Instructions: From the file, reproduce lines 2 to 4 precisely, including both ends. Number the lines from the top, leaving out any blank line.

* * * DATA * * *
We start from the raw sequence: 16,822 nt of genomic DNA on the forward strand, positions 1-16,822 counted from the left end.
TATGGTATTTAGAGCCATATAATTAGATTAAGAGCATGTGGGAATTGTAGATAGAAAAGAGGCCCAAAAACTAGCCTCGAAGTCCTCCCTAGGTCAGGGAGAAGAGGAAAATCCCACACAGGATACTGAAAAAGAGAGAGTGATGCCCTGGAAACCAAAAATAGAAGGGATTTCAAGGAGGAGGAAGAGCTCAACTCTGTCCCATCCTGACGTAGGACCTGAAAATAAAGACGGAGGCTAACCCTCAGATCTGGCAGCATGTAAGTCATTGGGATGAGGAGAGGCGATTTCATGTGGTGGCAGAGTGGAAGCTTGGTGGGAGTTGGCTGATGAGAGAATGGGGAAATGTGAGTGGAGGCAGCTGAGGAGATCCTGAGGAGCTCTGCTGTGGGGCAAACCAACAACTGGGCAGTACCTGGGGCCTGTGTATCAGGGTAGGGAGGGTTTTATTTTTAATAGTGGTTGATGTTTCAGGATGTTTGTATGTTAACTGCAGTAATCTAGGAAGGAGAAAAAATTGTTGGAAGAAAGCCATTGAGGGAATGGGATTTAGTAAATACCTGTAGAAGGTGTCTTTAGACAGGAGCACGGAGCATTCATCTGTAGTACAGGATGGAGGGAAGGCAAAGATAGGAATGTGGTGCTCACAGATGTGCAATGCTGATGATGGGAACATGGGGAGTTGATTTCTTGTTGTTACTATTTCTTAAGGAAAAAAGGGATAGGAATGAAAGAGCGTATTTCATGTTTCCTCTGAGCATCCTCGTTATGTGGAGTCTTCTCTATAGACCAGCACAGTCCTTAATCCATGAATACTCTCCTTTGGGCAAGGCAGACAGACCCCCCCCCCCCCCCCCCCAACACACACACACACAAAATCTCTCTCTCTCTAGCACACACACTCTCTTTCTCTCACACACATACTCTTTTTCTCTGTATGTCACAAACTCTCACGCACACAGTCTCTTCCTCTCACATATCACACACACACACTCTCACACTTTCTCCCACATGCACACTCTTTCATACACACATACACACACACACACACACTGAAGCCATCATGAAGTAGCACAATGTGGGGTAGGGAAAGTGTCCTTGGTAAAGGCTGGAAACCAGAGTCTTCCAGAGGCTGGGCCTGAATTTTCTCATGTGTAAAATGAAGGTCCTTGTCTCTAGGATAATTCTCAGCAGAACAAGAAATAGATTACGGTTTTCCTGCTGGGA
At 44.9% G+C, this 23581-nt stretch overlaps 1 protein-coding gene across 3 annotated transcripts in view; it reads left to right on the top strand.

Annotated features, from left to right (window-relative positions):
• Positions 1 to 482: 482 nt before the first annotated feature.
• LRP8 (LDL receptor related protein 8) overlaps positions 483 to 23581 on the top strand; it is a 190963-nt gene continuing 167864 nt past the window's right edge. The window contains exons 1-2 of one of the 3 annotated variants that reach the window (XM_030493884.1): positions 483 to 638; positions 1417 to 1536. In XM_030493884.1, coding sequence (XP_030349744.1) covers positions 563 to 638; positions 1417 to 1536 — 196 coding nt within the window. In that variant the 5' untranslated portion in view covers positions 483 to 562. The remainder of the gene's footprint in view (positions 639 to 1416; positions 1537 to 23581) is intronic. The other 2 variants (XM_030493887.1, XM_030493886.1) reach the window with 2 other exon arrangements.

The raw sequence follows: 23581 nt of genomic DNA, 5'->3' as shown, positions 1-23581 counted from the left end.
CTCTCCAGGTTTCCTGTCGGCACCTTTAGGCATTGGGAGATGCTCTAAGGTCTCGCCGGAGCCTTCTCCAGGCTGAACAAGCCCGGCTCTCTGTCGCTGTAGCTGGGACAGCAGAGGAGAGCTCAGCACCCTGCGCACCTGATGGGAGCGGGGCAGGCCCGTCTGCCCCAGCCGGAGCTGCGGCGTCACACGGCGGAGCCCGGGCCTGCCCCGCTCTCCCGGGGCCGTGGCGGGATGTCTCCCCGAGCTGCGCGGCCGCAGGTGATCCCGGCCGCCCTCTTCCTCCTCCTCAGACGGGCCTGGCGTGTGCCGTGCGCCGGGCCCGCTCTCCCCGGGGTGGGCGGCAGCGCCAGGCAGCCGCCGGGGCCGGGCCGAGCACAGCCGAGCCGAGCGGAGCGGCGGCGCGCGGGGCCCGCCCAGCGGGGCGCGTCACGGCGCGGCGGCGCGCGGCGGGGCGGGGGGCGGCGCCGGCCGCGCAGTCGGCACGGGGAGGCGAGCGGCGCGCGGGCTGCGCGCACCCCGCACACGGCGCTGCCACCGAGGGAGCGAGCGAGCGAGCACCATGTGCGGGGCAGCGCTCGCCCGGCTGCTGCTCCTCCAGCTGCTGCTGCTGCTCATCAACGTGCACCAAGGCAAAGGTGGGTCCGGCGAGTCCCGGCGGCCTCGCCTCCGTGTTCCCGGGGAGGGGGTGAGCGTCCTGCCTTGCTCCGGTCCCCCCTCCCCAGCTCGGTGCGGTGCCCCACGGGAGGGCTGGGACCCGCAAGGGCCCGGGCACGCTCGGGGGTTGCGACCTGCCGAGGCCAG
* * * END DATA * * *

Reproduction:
TATGGTATTTAGAGCCATATAATTAGATTAAGAGCATGTGGGAATTGTAGATAGAAAAGAGGCCCAAAAACTAGCCTCGAAGTCCTCCCTAGGTCAGGGAGAAGAGGAAAATCCCACACAGGATACTGAAAAAGAGAGAGTGATGCCCTGGAAACCAAAAATAGAAGGGATTTCAAGGAGGAGGAAGAGCTCAACTCTGTCCCATCCTGACGTAGGACCTGAAAATAAAGACGGAGGCTAACCCTCAGATCTGGCAGCATGTAAGTCATTGGGATGAGGAGAGGCGATTTCATGTGGTGGCAGAGTGGAAGCTTGGTGGGAGTTGGCTGATGAGAGAATGGGGAAATGTGAGTGGAGGCAGCTGAGGAGATCCTGAGGAGCTCTGCTGTGGGGCAAACCAACAACTGGGCAGTACCTGGGGCCTGTGTATCAGGGTAGGGAGGGTTTTATTTTTAATAGTGGTTGATGTTTCAGGATGTTTGTATGTTAACTGCAGTAATCTAGGAAGGAGAAAAAATTGTTGGAAGAAAGCCATTGAGGGAATGGGATTTAGTAAATACCTGTAGAAGGTGTCTTTAGACAGGAGCACGGAGCATTCATCTGTAGTACAGGATGGAGGGAAGGCAAAGATAGGAATGTGGTGCTCACAGATGTGCAATGCTGATGATGGGAACATGGGGAGTTGATTTCTTGTTGTTACTATTTCTTAAGGAAAAAAGGGATAGGAATGAAAGAGCGTATTTCATGTTTCCTCTGAGCATCCTCGTTATGTGGAGTCTTCTCTATAGACCAGCACAGTCCTTAATCCATGAATACTCTCCTTTGGGCAAGGCAGACAGACCCCCCCCCCCCCCCCCCCAACACACACACACACAAAATCTCTCTCTCTCTAGCACACACACTCTCTTTCTCTCACACACATACTCTTTTTCTCTGTATGTCACAAACTCTCACGCACACAGTCTCTTCCTCTCACATATCACACACACACACTCTCACACTTTCTCCCACATGCACACTCTTTCATACACACATACACACACACACACACACTGAAGCCATCATGAAGTAGCACAATGTGGGGTAGGGAAAGTGTCCTTGGTAAAGGCTGGAAACCAGAGTCTTCCAGAGGCTGGGCCTGAATTTTCTCATGTGTAAAATGAAGGTCCTTGTCTCTAGGATAATTCTCAGCAGAACAAGAAATAGATTACGGTTTTCCTGCTGGGA
At 44.9% G+C, this 23581-nt stretch overlaps 1 protein-coding gene across 3 annotated transcripts in view; it reads left to right on the top strand.

Annotated features, from left to right (window-relative positions):